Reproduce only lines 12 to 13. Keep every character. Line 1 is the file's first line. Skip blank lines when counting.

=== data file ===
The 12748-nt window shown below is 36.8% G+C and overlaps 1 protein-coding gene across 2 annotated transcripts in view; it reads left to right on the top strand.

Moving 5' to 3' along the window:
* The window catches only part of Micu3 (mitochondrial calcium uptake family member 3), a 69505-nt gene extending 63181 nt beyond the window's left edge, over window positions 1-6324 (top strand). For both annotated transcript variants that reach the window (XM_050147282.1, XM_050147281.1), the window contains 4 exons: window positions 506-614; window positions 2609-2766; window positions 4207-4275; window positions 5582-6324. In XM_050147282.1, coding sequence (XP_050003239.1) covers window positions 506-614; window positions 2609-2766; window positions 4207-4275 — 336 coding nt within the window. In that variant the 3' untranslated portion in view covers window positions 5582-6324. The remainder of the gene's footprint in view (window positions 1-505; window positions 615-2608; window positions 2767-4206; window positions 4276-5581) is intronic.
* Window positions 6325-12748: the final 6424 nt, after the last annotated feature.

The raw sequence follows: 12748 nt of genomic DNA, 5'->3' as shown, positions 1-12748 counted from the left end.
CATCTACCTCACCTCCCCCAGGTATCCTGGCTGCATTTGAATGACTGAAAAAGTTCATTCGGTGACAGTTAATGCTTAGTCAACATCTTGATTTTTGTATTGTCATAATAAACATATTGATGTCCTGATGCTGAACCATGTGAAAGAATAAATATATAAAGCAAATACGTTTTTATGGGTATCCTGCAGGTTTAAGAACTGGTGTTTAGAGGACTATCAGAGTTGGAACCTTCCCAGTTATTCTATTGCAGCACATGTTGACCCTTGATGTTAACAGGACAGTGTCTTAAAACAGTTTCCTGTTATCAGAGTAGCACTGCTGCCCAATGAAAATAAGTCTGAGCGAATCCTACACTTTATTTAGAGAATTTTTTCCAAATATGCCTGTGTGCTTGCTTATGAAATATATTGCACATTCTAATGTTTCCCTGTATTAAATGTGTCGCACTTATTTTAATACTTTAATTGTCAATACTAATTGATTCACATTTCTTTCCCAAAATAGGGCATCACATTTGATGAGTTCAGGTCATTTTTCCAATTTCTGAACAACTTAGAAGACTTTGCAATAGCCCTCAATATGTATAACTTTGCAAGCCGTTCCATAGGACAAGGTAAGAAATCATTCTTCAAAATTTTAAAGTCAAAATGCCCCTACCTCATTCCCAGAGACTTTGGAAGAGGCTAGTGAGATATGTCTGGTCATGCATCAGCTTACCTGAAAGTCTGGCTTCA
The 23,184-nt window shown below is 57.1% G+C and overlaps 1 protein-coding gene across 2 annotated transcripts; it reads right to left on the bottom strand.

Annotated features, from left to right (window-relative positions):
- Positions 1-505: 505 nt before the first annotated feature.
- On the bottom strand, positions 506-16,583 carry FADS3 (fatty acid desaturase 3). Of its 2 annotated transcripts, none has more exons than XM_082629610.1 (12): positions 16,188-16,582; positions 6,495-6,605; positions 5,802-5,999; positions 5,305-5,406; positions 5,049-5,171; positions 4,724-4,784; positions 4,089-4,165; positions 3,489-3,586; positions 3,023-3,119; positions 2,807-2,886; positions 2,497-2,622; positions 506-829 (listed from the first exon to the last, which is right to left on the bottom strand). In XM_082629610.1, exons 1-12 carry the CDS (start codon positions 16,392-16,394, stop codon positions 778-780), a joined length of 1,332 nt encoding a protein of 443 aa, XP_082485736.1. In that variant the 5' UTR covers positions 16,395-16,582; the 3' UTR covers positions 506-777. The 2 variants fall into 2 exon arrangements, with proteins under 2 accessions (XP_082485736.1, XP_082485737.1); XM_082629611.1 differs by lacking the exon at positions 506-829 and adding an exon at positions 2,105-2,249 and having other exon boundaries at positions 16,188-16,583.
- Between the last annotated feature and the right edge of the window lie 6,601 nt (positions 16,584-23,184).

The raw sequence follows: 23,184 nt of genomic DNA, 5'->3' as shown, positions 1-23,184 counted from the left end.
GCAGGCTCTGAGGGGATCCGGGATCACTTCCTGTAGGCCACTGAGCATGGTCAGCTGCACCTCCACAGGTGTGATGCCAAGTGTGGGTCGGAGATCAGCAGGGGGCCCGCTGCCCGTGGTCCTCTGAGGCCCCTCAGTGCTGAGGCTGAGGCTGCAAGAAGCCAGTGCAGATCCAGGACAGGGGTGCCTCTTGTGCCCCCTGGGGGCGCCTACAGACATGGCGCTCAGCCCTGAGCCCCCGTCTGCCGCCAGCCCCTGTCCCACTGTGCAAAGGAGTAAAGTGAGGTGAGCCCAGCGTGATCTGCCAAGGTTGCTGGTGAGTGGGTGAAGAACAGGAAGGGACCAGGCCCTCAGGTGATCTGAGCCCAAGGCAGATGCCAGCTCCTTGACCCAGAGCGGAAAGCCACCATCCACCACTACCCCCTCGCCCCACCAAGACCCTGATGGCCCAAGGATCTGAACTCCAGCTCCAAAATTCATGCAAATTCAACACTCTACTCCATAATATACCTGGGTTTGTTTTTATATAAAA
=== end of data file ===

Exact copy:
The raw sequence follows: 23,184 nt of genomic DNA, 5'->3' as shown, positions 1-23,184 counted from the left end.
GCAGGCTCTGAGGGGATCCGGGATCACTTCCTGTAGGCCACTGAGCATGGTCAGCTGCACCTCCACAGGTGTGATGCCAAGTGTGGGTCGGAGATCAGCAGGGGGCCCGCTGCCCGTGGTCCTCTGAGGCCCCTCAGTGCTGAGGCTGAGGCTGCAAGAAGCCAGTGCAGATCCAGGACAGGGGTGCCTCTTGTGCCCCCTGGGGGCGCCTACAGACATGGCGCTCAGCCCTGAGCCCCCGTCTGCCGCCAGCCCCTGTCCCACTGTGCAAAGGAGTAAAGTGAGGTGAGCCCAGCGTGATCTGCCAAGGTTGCTGGTGAGTGGGTGAAGAACAGGAAGGGACCAGGCCCTCAGGTGATCTGAGCCCAAGGCAGATGCCAGCTCCTTGACCCAGAGCGGAAAGCCACCATCCACCACTACCCCCTCGCCCCACCAAGACCCTGATGGCCCAAGGATCTGAACTCCAGCTCCAAAATTCATGCAAATTCAACACTCTACTCCATAATATACCTGGGTTTGTTTTTATATAAAA